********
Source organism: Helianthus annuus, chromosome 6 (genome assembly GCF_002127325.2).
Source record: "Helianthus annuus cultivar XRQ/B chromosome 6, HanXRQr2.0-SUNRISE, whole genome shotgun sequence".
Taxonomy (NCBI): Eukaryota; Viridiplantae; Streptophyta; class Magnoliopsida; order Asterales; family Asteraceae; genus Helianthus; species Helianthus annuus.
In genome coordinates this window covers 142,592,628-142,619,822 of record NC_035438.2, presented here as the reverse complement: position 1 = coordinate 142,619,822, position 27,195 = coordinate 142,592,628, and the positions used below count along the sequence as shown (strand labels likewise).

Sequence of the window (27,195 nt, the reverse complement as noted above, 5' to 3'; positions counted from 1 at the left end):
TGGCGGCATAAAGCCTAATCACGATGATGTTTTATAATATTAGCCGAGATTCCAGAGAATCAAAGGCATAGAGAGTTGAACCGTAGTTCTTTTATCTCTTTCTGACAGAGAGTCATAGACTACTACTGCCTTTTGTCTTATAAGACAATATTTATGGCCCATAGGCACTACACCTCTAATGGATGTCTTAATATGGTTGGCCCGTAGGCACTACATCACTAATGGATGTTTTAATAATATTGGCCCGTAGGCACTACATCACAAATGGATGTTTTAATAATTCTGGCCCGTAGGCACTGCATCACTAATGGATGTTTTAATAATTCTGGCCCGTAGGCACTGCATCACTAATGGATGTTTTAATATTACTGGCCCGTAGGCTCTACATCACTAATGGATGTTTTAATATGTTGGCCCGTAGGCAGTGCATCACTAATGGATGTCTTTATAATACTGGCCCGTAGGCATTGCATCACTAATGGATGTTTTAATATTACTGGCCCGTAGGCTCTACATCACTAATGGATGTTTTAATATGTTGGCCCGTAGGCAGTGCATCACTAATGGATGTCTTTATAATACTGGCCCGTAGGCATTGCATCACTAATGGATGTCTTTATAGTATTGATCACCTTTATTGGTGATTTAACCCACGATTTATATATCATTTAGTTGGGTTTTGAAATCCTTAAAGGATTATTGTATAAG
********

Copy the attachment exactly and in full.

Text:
Source organism: Helianthus annuus, chromosome 6 (genome assembly GCF_002127325.2).
Source record: "Helianthus annuus cultivar XRQ/B chromosome 6, HanXRQr2.0-SUNRISE, whole genome shotgun sequence".
Taxonomy (NCBI): Eukaryota; Viridiplantae; Streptophyta; class Magnoliopsida; order Asterales; family Asteraceae; genus Helianthus; species Helianthus annuus.
In genome coordinates this window covers 142,592,628-142,619,822 of record NC_035438.2, presented here as the reverse complement: position 1 = coordinate 142,619,822, position 27,195 = coordinate 142,592,628, and the positions used below count along the sequence as shown (strand labels likewise).

Sequence of the window (27,195 nt, the reverse complement as noted above, 5' to 3'; positions counted from 1 at the left end):
TGGCGGCATAAAGCCTAATCACGATGATGTTTTATAATATTAGCCGAGATTCCAGAGAATCAAAGGCATAGAGAGTTGAACCGTAGTTCTTTTATCTCTTTCTGACAGAGAGTCATAGACTACTACTGCCTTTTGTCTTATAAGACAATATTTATGGCCCATAGGCACTACACCTCTAATGGATGTCTTAATATGGTTGGCCCGTAGGCACTACATCACTAATGGATGTTTTAATAATATTGGCCCGTAGGCACTACATCACAAATGGATGTTTTAATAATTCTGGCCCGTAGGCACTGCATCACTAATGGATGTTTTAATAATTCTGGCCCGTAGGCACTGCATCACTAATGGATGTTTTAATATTACTGGCCCGTAGGCTCTACATCACTAATGGATGTTTTAATATGTTGGCCCGTAGGCAGTGCATCACTAATGGATGTCTTTATAATACTGGCCCGTAGGCATTGCATCACTAATGGATGTTTTAATATTACTGGCCCGTAGGCTCTACATCACTAATGGATGTTTTAATATGTTGGCCCGTAGGCAGTGCATCACTAATGGATGTCTTTATAATACTGGCCCGTAGGCATTGCATCACTAATGGATGTCTTTATAGTATTGATCACCTTTATTGGTGATTTAACCCACGATTTATATATCATTTAGTTGGGTTTTGAAATCCTTAAAGGATTATTGTATAAG